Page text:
thelittlestkiwi Mon 22-Aug-11 22:01:29

I think there are so many people here with small kids, and so many more bf that it is just more common. People are used to it and it is seen as the norm rather than an oddity, which was the impression I got in the UK. At my local park there are normally at least two or three people feeding each time I go.

I'm rather shy and found the facilities here very helpful. I resented the idea that I should be willing to feed in public if I wasn't comfortable with it. The facilities made the difference between me being happy to go out and staying at home in the early days. There was a lot of pressure on me to bf, although this was something I chose to do for myself so was completely unnecessary.

PacificDogwood Mon 22-Aug-11 22:05:19

There was a HUGE campaign in Australia a good few years ago (?>20) to turn around their appalling BFing rates AFAIK.
I don't know the details, but the current good BFing culture was not always so. I think legislation was changed and vast sums of money was spent on BFing education of HCP etc.

Having said all that (not that it is that much wink), I had wonderful BFing support in the UK (I needed it!) and never encountered any negative attitudes.

<<off to google to find out what turned things around in Australia>>

TikTok knows a lot about this, I think, or one of BFing gurus anyway...

PacificDogwood Mon 22-Aug-11 22:05:39

one of the BFing gurus, sorry

PotPourri Mon 22-Aug-11 22:16:04

In my opinion, it all needs a kickstart. If we saw more women bfing then it would be more normal and we could have those discussions around the table. I know my hubby would have plenty to contribute to that discussion if it was more socially normal to do so, as he has watched me going through the mill and having a million problems! Oh how I wish I had had that sort of support all around with my older children.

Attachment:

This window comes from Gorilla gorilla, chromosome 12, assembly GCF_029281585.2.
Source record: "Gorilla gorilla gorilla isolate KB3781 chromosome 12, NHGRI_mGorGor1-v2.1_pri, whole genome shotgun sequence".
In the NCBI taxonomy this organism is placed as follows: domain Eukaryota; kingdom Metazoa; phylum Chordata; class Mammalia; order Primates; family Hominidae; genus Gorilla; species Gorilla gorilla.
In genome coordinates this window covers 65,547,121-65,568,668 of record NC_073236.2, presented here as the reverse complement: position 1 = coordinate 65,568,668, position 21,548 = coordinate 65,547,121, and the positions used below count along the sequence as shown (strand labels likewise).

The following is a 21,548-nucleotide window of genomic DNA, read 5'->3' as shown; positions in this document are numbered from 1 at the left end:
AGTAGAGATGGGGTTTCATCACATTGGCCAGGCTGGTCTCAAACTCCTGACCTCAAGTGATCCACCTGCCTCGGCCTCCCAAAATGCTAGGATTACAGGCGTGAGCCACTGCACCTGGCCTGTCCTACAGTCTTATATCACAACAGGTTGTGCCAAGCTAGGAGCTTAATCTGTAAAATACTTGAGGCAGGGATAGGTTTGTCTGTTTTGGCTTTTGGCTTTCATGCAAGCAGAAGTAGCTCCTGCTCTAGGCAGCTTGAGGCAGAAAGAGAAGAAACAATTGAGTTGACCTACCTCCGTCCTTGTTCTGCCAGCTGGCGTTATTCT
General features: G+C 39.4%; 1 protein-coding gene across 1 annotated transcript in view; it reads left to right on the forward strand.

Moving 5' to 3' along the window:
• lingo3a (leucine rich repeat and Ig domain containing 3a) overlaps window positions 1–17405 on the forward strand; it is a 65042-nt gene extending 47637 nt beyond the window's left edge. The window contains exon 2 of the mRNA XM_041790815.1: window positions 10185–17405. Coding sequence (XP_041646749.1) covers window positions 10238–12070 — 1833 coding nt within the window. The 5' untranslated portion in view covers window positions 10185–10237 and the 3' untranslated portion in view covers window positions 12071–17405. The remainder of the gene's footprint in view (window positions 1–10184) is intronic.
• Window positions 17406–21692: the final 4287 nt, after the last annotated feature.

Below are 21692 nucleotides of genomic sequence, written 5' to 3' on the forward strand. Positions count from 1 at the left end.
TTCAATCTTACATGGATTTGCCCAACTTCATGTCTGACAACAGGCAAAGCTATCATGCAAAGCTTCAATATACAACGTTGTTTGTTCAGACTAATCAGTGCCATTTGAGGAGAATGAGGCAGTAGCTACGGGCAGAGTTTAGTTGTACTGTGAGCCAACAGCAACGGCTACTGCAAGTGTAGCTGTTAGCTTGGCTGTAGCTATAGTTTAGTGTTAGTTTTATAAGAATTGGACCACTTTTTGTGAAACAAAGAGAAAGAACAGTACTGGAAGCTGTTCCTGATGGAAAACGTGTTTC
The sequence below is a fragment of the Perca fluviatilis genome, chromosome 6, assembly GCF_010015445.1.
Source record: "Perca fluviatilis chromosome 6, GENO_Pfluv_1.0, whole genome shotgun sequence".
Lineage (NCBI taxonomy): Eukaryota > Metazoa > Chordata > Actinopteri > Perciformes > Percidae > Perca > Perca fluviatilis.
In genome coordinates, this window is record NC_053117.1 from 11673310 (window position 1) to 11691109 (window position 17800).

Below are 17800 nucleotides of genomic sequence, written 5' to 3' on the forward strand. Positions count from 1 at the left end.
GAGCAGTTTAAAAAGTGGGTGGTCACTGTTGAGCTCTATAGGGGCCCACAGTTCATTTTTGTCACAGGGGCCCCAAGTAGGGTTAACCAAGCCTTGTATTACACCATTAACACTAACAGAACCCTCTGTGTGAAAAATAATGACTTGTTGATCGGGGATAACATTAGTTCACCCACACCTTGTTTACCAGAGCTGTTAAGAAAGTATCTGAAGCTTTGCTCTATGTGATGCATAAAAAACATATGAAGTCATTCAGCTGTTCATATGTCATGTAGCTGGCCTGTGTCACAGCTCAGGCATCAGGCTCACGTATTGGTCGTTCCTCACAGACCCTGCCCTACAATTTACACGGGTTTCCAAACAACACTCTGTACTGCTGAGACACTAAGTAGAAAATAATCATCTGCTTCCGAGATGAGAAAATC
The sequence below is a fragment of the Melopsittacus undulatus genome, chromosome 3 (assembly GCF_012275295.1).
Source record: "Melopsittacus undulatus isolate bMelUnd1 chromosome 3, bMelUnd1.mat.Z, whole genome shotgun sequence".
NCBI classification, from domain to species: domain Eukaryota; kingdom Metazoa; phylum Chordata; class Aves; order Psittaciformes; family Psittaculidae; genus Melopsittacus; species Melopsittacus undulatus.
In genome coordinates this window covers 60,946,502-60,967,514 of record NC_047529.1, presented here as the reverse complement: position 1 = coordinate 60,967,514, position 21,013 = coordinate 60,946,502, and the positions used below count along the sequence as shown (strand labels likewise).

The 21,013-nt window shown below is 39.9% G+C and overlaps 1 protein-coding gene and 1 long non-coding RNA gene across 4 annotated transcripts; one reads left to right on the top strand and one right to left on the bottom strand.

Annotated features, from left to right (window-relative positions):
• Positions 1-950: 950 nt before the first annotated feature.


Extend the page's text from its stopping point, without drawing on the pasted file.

I don't know about australia and how they have done it, but I do have a friend who used to live there and said it was quite heavy handed messages about how you really must feed to 2. She fed to 18 months and felt like a bit of a failure - just one person of course so not representative. And I work with someone else who lived in Australia but who is not all that bothered about BF - so I guess it is a mixed bag really. Can't win em all and all that

PacificDogwood Mon 22-Aug-11 22:21:03

I am drowning in on-line statistics - 'tis too late to wade through it all. Anybody who can be bothered, there is lots of hits when googling 'Australia and BFing'.

<<goes to bed>>

ninedragons Mon 22-Aug-11 23:33:13

Maybe in part it's the cafe culture here. There are millions and millions of independently owned cafes all striving to offer great service. Every time I've been a cafe and reached into my shirt to unclip my bra, I've had a waiter materialise instantly with a glass of cold water and a magazine, and told to just ask if I need anything else. I guess that helps to normalise it for everyone, if women get actively supported when feeding in public.

A couple of weeks ago there was a thread naming and shaming a cafe from which a poster had been ejected when she went to feed, and I thought at the time that would never happen in Sydney. Well, actually a similar thing did happen a year or so ago, and it was considered so outrageous that it made the evening TV news, so it would be guaranteed to kill your business stone dead.

ninedragons Mon 22-Aug-11 23:34:20

The poster had been asked to leave a cafe in London, I mean.

Foggy brain